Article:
Level 1: Likely reliable evidence

Three randomized trials in Africa (Uganda, Kenya, South Africa) evaluated the effect of male circumcision on HIV infection rates. In Uganda, 4,996 uncircumcised men aged 15-49 years, living in a rural area, were randomized to circumcision vs. no circumcision (control) and followed for 24 months (Lancet. 2007;369:657-666). The trial was stopped early after interim analysis found that circumcision was associated with an estimated 50% relative risk reduction in acquiring HIV (BMJ. 2007;334:11). There was a 90%-92% follow-up at all time points.

The two-year HIV incidence was 0.66 per 100 person-years with circumcision vs. 1.33 per 100 person-years with control (P=.006, NNT 150 person-years). Moderate-to-severe adverse events occurred in 3.6% of circumcised men, but all resolved with treatment.In another study in Kenya, 2,784 men aged 18-24 years were randomized to circumcision vs. no circumcision (control) and followed for 24 months (Lancet. 2007;369:643-656). The trial was stopped early after interim analysis found that circumcised men had about 50% relative risk reduction in acquiring HIV (BMJ. 2007;334:11). The median follow-up was 24 months; 91.4% had follow-up for HIV status. The two-year incidence of HIV was 2.1% with circumcision vs. 4.2% with control (P =.0065, NNT 48). Adverse events occurred at a rate of 1.5% but resolved quickly.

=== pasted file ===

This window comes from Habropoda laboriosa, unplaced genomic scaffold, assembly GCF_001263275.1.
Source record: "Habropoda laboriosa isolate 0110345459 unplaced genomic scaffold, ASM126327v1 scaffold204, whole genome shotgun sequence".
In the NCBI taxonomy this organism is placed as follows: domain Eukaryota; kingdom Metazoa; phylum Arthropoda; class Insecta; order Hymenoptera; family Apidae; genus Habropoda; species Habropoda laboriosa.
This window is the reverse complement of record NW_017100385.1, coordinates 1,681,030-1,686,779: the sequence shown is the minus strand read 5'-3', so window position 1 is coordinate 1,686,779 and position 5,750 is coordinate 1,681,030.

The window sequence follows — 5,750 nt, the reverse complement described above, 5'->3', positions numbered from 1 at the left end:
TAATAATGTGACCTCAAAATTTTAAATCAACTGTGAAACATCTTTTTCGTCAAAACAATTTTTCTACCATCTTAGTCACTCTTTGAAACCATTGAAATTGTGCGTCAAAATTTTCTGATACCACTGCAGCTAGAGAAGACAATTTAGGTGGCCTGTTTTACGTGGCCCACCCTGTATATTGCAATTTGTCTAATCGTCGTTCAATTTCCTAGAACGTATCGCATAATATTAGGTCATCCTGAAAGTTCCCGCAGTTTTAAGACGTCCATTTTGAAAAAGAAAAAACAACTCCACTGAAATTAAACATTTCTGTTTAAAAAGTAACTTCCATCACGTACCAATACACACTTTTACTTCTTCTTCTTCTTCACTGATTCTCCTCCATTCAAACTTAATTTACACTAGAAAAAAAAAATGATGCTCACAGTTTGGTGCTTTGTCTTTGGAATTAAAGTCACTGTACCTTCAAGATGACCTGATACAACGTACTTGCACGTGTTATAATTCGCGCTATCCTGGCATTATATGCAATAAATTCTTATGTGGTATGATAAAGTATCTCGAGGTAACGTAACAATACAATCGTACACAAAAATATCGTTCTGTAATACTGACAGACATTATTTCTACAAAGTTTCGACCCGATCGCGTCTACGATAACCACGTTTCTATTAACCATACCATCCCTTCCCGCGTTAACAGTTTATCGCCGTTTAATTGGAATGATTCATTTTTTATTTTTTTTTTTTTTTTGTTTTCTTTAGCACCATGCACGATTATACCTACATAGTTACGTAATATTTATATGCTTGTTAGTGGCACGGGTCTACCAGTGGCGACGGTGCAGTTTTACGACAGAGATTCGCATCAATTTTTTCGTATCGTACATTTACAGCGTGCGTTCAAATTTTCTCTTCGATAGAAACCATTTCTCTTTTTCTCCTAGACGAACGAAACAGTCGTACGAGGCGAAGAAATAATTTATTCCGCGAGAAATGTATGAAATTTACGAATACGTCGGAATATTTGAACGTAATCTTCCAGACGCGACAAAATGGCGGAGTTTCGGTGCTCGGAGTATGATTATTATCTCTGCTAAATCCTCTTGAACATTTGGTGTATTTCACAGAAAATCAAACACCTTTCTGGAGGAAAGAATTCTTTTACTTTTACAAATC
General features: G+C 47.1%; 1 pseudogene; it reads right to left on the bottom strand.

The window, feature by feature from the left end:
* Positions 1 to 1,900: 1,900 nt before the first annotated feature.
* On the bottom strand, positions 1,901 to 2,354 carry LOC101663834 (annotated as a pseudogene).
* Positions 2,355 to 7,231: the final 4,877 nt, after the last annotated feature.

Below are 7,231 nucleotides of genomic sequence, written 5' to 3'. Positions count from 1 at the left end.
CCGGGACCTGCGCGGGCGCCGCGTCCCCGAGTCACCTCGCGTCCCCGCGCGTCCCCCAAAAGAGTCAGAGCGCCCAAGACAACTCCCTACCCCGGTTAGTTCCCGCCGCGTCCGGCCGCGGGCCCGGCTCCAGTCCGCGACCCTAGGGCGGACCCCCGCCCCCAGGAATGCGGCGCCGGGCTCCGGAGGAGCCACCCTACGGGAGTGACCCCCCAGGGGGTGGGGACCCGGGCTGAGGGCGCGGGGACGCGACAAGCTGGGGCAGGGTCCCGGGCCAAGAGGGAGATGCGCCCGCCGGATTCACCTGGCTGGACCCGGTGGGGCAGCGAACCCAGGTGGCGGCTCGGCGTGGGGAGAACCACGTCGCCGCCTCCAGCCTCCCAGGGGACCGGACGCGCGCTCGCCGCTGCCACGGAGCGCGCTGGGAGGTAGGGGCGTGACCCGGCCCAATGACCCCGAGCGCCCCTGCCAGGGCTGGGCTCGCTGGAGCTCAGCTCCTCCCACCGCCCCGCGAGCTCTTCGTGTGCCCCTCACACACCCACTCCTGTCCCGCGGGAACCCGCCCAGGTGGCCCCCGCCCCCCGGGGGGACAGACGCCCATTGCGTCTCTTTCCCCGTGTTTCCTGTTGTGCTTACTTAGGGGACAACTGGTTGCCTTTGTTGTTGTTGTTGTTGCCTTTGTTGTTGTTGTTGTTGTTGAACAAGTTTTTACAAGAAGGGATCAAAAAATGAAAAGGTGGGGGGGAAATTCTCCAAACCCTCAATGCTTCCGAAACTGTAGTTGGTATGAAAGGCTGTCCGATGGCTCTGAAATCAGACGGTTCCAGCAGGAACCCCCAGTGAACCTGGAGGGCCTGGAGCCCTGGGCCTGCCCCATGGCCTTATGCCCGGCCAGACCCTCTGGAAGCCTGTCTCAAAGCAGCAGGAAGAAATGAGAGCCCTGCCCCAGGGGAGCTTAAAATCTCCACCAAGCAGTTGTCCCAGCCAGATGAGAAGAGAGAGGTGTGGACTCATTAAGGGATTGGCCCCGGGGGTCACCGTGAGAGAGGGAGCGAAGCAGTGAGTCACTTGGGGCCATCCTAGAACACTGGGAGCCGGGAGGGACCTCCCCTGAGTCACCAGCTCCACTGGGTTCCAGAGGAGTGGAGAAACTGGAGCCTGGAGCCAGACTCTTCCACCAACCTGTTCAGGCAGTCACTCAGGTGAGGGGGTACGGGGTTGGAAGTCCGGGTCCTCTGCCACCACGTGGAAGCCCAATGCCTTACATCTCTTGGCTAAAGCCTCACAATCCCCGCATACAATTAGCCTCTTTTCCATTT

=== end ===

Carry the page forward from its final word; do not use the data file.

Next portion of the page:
In South Africa, 3,274 uncircumcised men aged 18-24 years were randomized to circumcision vs. no circumcision andfollowed at three, 12, and 21 months (PLoS Med. 2005;2:e298). The trial was prematurely stopped following interim analysis; mean follow-up was 18 months. Among 3,128 men who were HIV-negative at baseline, HIV infections occurred in 20 circumcised men (1.3%, or incidence 0.8 per 100 person-years) vs. 49 uncircumcised men (3.1%, or incidence 2.1 per 100 person-years) (NNT 56). Results were similar after controlling for sexual behavior, condom use, and health-seeking behavior.